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Pursuing pleasance: Interrogating energy-intensive visions for the smart home

Research output: Contribution to journalJournal articlepeer-review

  • Y. Strengers
  • M. Hazas
  • L. Nicholls
  • J. Kjeldskov
  • M.B. Skov
Article number102379
<mark>Journal publication date</mark>30/04/2020
<mark>Journal</mark>International Journal of Human-Computer Studies
Number of pages14
Publication StatusPublished
Early online date4/12/19
<mark>Original language</mark>English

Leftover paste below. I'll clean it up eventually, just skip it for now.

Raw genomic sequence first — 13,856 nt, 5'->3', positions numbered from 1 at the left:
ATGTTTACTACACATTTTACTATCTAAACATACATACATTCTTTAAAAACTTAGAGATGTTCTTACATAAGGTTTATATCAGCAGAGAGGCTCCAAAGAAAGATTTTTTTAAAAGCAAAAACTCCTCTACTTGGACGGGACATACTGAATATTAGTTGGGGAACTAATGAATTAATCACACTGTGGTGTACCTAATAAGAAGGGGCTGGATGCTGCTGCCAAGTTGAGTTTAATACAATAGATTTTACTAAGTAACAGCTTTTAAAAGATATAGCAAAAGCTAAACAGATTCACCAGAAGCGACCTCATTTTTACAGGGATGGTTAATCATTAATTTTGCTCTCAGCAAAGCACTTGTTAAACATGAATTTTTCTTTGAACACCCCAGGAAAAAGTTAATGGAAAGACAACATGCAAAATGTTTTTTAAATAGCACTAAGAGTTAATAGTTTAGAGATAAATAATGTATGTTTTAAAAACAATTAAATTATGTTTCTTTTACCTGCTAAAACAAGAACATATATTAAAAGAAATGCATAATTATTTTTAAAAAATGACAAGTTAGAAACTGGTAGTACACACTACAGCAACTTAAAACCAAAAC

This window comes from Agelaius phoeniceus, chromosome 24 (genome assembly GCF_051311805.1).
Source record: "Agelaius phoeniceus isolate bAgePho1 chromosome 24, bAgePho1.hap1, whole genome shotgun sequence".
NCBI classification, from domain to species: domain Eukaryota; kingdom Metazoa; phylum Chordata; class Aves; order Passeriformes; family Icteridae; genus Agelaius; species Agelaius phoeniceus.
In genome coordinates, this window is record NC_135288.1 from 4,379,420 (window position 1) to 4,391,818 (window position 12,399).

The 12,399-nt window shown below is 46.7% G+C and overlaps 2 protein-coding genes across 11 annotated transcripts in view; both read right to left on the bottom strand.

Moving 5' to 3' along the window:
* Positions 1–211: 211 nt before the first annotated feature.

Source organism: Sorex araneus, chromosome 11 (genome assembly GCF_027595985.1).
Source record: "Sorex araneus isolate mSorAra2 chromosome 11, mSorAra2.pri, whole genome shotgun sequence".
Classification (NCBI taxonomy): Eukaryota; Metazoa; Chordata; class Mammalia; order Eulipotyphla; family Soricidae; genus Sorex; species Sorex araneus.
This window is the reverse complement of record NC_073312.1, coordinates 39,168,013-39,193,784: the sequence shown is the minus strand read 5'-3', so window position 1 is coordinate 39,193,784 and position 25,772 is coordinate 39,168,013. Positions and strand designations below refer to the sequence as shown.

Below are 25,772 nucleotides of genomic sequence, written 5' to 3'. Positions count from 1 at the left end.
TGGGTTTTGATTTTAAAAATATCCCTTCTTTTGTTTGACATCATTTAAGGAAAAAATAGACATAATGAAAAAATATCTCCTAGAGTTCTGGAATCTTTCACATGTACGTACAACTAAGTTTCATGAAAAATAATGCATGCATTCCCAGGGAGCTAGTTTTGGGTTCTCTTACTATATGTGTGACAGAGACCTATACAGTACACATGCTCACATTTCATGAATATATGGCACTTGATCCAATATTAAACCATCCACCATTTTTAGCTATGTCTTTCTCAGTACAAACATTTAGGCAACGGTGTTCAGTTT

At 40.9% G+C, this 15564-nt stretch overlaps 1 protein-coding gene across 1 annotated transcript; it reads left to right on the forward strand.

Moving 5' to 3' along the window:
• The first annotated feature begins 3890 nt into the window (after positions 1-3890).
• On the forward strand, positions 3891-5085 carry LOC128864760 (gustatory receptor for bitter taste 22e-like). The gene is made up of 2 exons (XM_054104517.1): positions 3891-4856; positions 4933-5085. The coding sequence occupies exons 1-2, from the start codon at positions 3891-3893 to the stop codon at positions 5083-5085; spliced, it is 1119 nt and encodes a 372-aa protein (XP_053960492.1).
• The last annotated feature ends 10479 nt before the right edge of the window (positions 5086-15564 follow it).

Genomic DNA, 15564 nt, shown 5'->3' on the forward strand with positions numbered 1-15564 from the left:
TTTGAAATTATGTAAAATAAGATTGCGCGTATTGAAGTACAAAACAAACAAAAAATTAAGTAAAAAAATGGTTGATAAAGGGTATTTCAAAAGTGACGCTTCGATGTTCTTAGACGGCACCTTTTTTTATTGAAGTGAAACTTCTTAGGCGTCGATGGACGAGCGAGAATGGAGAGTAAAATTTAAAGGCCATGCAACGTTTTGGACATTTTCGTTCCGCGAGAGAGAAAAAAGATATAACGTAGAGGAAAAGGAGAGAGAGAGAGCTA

In recent years, household sustainability has received increasing attention in the field of Human-Computer Interaction. This has largely been driven by the argument that through interaction design, we can create ‘smart homes’ that enable households to be more responsible with precious resources, such as food, water and energy. However, the assumption that home automation technologies lead to improved sustainability may not hold. As a contribution to this discussion, this paper demonstrates how home automation devices promote a lifestyle vision which may undermine intended energy savings. Drawing on a qualitative content analysis of smart home articles, we identify and interrogate the industry vision of ‘pleasance’. We highlight seven qualities that underpin this vision: aesthetic experience, fun and cool, customisation and control, convenience and simplicity, peace of mind, extension and expansion, and effortless energy-saving. We analyse how energy-intensive pleasance is embedded within two commercially available types of devices: smart thermostats and networked lighting. We show how these devices and the pleasance vision that they mobilize may encourage householders to use more energy. The paper concludes with design suggestions on how HCI community can re-envision pleasance through the examples of thermostats and networked lighting to achieve energy reductions and sustainability outcomes.